“A pork chop with…”my husband read dutifully. I wasn’t listening to the condiments the chop was bathed in. Like an investigative reporter, I leaned forward to eavesdrop. The man with the recognizable coiffure gazed with good humor at his pony-tailed date as she prattled with some women on barstools, seated at the bar.  These women recollected exotic places where they’d been to celebrate milestone birthdays: their fortieth, their fiftieth, and sixtieth. One asked the lady sporting the ponytail and short shorts where she’d gone for her fortieth.

“I’m 39,” she responded.

My husband continued to rattle off the entrees. I heard the word “grouper.”

“I’ll have that,” I blurted. Then, I tuned him out as I strained for snatches of the conversation between the famous man’s date with the dirty-blonde ponytail and the women on the barstools. I thought the lady said her name was Virginia, but then maybe that was where she had lived, but I also heard Maine, Massachusetts and Connecticut mentioned before the women at the bar announced that they were Yankees, too.

Then, our waitress returned, and I had to pause in my sleuthing to redirect my attention to ordering.  By the time she left, I noticed the chef at the table introducing himself to the celebrity who clearly said, “I’m John,” as he reached over to shake the cook’s hand.

“That’s him!” I declared to my hubby who munched on the calamari. “Turn around now and look!”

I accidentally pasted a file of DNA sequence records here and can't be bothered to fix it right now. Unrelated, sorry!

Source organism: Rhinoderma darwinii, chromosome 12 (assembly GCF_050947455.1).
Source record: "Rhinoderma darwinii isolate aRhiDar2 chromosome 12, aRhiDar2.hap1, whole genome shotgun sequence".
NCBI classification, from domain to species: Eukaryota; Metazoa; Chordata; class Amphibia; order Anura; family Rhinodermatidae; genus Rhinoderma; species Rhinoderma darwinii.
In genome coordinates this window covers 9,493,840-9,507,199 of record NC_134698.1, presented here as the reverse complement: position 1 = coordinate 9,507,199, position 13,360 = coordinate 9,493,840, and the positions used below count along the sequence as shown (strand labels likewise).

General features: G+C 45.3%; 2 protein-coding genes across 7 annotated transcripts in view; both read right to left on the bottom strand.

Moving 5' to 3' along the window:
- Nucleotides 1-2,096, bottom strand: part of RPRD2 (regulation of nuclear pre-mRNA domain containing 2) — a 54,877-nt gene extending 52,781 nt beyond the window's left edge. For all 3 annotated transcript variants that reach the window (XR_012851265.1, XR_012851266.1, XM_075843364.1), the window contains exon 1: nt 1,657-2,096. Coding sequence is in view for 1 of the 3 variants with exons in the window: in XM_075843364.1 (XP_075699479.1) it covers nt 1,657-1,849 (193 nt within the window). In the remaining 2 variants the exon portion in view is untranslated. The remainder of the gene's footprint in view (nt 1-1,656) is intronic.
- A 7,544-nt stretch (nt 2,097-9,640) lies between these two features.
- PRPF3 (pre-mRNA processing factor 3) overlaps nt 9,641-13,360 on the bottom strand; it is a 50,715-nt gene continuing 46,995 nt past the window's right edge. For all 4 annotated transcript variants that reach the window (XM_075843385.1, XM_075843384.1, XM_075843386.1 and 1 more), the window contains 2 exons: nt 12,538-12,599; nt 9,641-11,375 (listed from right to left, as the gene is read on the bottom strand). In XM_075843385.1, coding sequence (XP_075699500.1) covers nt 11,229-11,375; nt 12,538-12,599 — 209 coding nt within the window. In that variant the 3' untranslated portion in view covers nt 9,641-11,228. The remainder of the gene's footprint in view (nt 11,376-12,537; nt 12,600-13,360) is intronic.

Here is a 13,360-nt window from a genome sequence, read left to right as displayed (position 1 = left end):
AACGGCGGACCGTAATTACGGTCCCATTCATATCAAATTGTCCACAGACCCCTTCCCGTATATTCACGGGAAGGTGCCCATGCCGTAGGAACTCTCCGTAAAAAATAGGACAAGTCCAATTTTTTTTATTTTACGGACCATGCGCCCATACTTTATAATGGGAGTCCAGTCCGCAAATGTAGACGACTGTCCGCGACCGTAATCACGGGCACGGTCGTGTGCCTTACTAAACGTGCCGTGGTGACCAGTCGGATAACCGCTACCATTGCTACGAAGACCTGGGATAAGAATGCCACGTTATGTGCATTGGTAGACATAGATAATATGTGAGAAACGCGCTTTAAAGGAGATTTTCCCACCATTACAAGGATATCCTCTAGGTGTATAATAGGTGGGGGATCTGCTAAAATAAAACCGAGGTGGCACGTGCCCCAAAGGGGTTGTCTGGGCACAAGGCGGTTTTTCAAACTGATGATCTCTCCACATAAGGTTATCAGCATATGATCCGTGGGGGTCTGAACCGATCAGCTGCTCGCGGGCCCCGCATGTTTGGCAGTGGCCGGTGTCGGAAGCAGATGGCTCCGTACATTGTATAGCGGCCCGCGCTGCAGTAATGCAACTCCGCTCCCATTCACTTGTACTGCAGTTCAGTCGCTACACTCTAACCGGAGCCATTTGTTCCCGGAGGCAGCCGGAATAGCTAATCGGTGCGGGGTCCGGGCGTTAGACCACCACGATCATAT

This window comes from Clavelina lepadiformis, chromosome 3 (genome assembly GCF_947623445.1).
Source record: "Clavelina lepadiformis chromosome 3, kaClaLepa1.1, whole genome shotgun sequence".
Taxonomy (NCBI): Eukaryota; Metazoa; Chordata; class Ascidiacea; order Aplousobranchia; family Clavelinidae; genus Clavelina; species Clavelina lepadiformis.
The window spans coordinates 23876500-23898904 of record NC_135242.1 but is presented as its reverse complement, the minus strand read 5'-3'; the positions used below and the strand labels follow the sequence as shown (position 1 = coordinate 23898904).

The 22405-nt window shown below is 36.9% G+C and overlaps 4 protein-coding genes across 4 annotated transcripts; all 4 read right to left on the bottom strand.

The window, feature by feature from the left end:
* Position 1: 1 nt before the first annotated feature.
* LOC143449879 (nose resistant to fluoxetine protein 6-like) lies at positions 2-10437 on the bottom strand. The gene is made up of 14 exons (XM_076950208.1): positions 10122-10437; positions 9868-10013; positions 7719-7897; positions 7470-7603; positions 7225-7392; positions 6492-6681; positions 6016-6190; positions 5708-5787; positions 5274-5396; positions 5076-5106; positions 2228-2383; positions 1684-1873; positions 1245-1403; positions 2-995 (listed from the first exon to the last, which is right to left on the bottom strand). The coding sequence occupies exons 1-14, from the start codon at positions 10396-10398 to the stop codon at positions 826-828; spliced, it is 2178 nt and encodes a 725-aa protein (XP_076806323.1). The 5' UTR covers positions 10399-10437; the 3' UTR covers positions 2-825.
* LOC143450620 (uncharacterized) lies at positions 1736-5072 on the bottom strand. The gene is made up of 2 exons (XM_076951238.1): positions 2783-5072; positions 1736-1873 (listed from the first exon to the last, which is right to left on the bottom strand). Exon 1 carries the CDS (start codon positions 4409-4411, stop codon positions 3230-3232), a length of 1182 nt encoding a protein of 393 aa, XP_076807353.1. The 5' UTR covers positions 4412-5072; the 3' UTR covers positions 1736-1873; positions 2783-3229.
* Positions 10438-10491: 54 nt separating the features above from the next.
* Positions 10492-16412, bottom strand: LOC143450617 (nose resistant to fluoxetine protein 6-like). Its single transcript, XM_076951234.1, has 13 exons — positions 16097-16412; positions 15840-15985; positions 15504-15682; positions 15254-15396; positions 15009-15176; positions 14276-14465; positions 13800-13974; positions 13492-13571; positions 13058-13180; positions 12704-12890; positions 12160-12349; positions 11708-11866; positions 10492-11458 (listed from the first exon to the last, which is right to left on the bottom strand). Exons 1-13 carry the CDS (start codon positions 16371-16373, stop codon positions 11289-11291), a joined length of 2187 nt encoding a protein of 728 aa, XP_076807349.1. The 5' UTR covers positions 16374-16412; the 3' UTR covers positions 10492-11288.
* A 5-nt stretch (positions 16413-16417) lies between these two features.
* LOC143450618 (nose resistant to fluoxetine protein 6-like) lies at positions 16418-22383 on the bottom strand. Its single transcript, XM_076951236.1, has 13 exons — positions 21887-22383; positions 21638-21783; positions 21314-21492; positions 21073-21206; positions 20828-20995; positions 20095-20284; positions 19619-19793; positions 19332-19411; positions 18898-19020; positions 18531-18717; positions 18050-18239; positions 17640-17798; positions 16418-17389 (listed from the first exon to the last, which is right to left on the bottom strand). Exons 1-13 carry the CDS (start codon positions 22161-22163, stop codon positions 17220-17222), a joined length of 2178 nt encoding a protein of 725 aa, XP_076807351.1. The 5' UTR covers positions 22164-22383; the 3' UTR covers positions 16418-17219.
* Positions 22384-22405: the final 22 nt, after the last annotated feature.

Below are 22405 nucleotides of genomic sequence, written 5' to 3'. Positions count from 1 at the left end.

As soon as my better- half pivoted, the chef had shifted his position and stood in front of the notable patron.

“I can’t see,” my husband said, and I could discern this game was becoming noisome to him.

“He’s getting up. He’s coming this way— to the back of the restaurant,” I muttered.

John’s face has a few more creases now but is the same basically, and still he possesses a full head of perfectly groomed brown hair. Miraculously, he hasn’t aged much in 13 years despite all the misfortune, misery, and misdeeds. As he approached our table and then curved toward the men’s room, I noticed his gait— that of an old man.

Soon after returning to his seat John and his companion both causally attired, grabbed their doggy bags to- go and uttered their “farewells” to the bartender and barflies et al.

“He’s leaving,” I remarked.

“Who?”

“John Edwards.”

My husband glanced out the big pane windows as they passed by.

“Does look like him,” he said.

Riding home that night I commented on how strange it is that someone can be so famous or infamous and in the span of a little more than a dozen years can become just an ordinary Joe out on an ordinary date in an ordinary restaurant near his extra-ordinary, mega-mansion in Chapel Hill.

Although I might resemble the busybody neighbor in that old TV show Bewitched more than I do Bob Woodward, I left not only satisfied with my delicious meal but also with my spying prowess.

And, once home, I reflected on why I wanted to dine somewhere different Friday night, and then I said aloud to myself: Better write this story down tonight because by tomorrow, I’ll forget it ever happened.